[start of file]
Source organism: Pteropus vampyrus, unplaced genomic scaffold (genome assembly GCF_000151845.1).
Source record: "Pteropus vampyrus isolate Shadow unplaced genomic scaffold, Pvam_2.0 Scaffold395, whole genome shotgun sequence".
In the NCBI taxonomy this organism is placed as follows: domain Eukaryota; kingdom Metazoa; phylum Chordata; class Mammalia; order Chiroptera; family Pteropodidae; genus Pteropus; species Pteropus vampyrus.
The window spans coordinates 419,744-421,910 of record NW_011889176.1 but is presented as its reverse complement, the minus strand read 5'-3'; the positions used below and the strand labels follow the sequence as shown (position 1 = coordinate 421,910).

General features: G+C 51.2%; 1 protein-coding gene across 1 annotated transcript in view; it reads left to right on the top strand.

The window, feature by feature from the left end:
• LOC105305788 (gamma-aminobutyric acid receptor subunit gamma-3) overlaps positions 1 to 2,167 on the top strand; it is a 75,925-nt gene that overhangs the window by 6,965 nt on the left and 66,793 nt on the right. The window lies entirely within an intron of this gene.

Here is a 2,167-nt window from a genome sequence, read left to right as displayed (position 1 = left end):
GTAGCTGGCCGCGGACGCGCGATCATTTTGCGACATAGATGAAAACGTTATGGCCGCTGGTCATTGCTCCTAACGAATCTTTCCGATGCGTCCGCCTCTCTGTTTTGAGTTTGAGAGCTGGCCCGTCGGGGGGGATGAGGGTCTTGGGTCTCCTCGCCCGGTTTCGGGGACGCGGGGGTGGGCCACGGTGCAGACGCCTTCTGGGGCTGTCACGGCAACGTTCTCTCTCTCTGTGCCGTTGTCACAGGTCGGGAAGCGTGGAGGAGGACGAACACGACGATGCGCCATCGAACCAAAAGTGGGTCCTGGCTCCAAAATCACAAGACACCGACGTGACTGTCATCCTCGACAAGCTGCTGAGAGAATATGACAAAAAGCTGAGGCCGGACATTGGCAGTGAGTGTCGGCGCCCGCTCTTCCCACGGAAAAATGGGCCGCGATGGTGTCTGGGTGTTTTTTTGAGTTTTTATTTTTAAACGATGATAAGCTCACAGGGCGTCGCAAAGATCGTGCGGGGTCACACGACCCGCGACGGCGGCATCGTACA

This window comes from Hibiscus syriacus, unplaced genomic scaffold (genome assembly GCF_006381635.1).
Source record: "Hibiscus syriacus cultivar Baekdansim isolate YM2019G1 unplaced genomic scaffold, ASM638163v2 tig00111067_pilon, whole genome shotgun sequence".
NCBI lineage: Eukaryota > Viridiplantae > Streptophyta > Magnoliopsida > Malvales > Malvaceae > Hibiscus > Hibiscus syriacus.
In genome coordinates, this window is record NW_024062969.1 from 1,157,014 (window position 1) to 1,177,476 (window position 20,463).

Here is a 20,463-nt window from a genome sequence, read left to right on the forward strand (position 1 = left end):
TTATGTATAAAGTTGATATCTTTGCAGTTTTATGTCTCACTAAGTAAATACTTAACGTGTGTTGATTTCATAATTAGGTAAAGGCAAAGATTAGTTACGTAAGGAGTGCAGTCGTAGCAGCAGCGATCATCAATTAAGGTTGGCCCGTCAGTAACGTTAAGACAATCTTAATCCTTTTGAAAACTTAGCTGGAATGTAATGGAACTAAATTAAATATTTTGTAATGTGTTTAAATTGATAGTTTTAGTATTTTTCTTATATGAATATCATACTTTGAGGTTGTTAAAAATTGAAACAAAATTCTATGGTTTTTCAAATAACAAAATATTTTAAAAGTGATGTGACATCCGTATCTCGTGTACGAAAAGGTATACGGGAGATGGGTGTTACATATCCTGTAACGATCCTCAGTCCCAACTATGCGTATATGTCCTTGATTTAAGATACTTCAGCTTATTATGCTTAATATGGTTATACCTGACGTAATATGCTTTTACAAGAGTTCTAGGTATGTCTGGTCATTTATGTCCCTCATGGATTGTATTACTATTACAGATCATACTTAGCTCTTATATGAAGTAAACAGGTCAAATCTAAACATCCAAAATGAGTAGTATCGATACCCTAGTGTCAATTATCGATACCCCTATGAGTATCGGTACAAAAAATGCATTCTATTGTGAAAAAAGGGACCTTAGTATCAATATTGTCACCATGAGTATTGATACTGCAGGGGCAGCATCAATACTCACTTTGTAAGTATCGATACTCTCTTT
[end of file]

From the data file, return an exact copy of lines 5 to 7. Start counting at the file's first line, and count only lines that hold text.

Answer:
General features: G+C 51.2%; 1 protein-coding gene across 1 annotated transcript in view; it reads left to right on the top strand.

The window, feature by feature from the left end:
• LOC105305788 (gamma-aminobutyric acid receptor subunit gamma-3) overlaps positions 1 to 2,167 on the top strand; it is a 75,925-nt gene that overhangs the window by 6,965 nt on the left and 66,793 nt on the right. The window lies entirely within an intron of this gene.